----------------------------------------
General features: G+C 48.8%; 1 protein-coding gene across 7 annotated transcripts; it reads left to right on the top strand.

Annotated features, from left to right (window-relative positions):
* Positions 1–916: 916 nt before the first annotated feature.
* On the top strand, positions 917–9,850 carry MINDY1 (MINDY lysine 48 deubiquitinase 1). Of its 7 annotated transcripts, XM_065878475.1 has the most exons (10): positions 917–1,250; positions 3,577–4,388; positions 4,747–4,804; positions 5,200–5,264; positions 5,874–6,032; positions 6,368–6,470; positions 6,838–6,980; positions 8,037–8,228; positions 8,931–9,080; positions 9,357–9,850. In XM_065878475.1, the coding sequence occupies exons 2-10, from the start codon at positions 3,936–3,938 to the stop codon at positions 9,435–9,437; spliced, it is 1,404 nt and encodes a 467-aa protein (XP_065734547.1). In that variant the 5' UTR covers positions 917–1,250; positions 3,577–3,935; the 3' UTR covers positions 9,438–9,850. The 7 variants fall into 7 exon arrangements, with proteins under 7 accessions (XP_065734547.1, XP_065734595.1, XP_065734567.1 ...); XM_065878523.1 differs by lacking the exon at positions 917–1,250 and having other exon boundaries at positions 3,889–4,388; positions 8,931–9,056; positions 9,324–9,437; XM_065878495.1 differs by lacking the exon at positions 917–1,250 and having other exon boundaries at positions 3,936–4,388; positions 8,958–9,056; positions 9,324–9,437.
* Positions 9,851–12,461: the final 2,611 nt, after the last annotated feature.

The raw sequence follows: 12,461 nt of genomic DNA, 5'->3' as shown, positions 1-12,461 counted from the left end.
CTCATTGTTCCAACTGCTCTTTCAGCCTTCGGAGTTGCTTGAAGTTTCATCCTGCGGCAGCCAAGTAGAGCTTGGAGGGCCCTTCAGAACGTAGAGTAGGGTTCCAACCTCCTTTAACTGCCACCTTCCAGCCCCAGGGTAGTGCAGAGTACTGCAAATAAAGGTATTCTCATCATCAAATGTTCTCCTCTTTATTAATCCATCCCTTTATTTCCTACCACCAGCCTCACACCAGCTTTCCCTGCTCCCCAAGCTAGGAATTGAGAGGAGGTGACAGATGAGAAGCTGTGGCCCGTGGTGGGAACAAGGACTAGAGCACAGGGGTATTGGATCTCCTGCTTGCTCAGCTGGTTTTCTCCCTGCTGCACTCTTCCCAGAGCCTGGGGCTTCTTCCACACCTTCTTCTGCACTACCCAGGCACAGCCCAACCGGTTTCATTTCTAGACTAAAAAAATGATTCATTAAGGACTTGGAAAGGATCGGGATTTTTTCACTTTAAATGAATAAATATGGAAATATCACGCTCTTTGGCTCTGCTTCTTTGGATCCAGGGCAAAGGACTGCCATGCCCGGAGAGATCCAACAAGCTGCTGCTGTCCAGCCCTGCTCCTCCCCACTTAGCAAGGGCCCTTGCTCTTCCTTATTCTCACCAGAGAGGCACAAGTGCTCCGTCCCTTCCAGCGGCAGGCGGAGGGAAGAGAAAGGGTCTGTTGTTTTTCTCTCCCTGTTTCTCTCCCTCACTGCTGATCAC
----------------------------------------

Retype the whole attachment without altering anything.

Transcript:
General features: G+C 48.8%; 1 protein-coding gene across 7 annotated transcripts; it reads left to right on the top strand.

Annotated features, from left to right (window-relative positions):
* Positions 1–916: 916 nt before the first annotated feature.
* On the top strand, positions 917–9,850 carry MINDY1 (MINDY lysine 48 deubiquitinase 1). Of its 7 annotated transcripts, XM_065878475.1 has the most exons (10): positions 917–1,250; positions 3,577–4,388; positions 4,747–4,804; positions 5,200–5,264; positions 5,874–6,032; positions 6,368–6,470; positions 6,838–6,980; positions 8,037–8,228; positions 8,931–9,080; positions 9,357–9,850. In XM_065878475.1, the coding sequence occupies exons 2-10, from the start codon at positions 3,936–3,938 to the stop codon at positions 9,435–9,437; spliced, it is 1,404 nt and encodes a 467-aa protein (XP_065734547.1). In that variant the 5' UTR covers positions 917–1,250; positions 3,577–3,935; the 3' UTR covers positions 9,438–9,850. The 7 variants fall into 7 exon arrangements, with proteins under 7 accessions (XP_065734547.1, XP_065734595.1, XP_065734567.1 ...); XM_065878523.1 differs by lacking the exon at positions 917–1,250 and having other exon boundaries at positions 3,889–4,388; positions 8,931–9,056; positions 9,324–9,437; XM_065878495.1 differs by lacking the exon at positions 917–1,250 and having other exon boundaries at positions 3,936–4,388; positions 8,958–9,056; positions 9,324–9,437.
* Positions 9,851–12,461: the final 2,611 nt, after the last annotated feature.

The raw sequence follows: 12,461 nt of genomic DNA, 5'->3' as shown, positions 1-12,461 counted from the left end.
CTCATTGTTCCAACTGCTCTTTCAGCCTTCGGAGTTGCTTGAAGTTTCATCCTGCGGCAGCCAAGTAGAGCTTGGAGGGCCCTTCAGAACGTAGAGTAGGGTTCCAACCTCCTTTAACTGCCACCTTCCAGCCCCAGGGTAGTGCAGAGTACTGCAAATAAAGGTATTCTCATCATCAAATGTTCTCCTCTTTATTAATCCATCCCTTTATTTCCTACCACCAGCCTCACACCAGCTTTCCCTGCTCCCCAAGCTAGGAATTGAGAGGAGGTGACAGATGAGAAGCTGTGGCCCGTGGTGGGAACAAGGACTAGAGCACAGGGGTATTGGATCTCCTGCTTGCTCAGCTGGTTTTCTCCCTGCTGCACTCTTCCCAGAGCCTGGGGCTTCTTCCACACCTTCTTCTGCACTACCCAGGCACAGCCCAACCGGTTTCATTTCTAGACTAAAAAAATGATTCATTAAGGACTTGGAAAGGATCGGGATTTTTTCACTTTAAATGAATAAATATGGAAATATCACGCTCTTTGGCTCTGCTTCTTTGGATCCAGGGCAAAGGACTGCCATGCCCGGAGAGATCCAACAAGCTGCTGCTGTCCAGCCCTGCTCCTCCCCACTTAGCAAGGGCCCTTGCTCTTCCTTATTCTCACCAGAGAGGCACAAGTGCTCCGTCCCTTCCAGCGGCAGGCGGAGGGAAGAGAAAGGGTCTGTTGTTTTTCTCTCCCTGTTTCTCTCCCTCACTGCTGATCAC